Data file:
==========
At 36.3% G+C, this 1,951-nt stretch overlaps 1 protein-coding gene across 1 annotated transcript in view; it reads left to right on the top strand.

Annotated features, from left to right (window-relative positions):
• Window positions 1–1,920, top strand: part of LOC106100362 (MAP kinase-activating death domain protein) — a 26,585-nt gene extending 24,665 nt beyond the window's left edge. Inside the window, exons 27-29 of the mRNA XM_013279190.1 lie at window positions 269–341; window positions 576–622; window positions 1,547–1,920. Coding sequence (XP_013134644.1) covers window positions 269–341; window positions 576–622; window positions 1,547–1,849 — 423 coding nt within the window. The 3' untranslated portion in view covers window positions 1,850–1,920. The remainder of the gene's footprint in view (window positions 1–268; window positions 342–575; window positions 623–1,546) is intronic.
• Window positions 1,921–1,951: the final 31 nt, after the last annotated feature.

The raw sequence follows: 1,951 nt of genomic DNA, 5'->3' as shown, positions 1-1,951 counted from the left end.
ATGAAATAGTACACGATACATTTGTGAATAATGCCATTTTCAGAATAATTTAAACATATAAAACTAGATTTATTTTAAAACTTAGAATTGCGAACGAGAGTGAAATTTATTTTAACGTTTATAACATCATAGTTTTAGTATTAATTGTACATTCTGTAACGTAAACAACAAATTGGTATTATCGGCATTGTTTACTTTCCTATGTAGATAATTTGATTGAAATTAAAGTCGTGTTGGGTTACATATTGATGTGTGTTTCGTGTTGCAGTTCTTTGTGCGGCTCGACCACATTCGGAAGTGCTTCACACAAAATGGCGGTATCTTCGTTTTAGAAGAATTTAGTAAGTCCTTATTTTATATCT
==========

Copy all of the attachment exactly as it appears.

At 36.3% G+C, this 1,951-nt stretch overlaps 1 protein-coding gene across 1 annotated transcript in view; it reads left to right on the top strand.

Annotated features, from left to right (window-relative positions):
• Window positions 1–1,920, top strand: part of LOC106100362 (MAP kinase-activating death domain protein) — a 26,585-nt gene extending 24,665 nt beyond the window's left edge. Inside the window, exons 27-29 of the mRNA XM_013279190.1 lie at window positions 269–341; window positions 576–622; window positions 1,547–1,920. Coding sequence (XP_013134644.1) covers window positions 269–341; window positions 576–622; window positions 1,547–1,849 — 423 coding nt within the window. The 3' untranslated portion in view covers window positions 1,850–1,920. The remainder of the gene's footprint in view (window positions 1–268; window positions 342–575; window positions 623–1,546) is intronic.
• Window positions 1,921–1,951: the final 31 nt, after the last annotated feature.

The raw sequence follows: 1,951 nt of genomic DNA, 5'->3' as shown, positions 1-1,951 counted from the left end.
ATGAAATAGTACACGATACATTTGTGAATAATGCCATTTTCAGAATAATTTAAACATATAAAACTAGATTTATTTTAAAACTTAGAATTGCGAACGAGAGTGAAATTTATTTTAACGTTTATAACATCATAGTTTTAGTATTAATTGTACATTCTGTAACGTAAACAACAAATTGGTATTATCGGCATTGTTTACTTTCCTATGTAGATAATTTGATTGAAATTAAAGTCGTGTTGGGTTACATATTGATGTGTGTTTCGTGTTGCAGTTCTTTGTGCGGCTCGACCACATTCGGAAGTGCTTCACACAAAATGGCGGTATCTTCGTTTTAGAAGAATTTAGTAAGTCCTTATTTTATATCT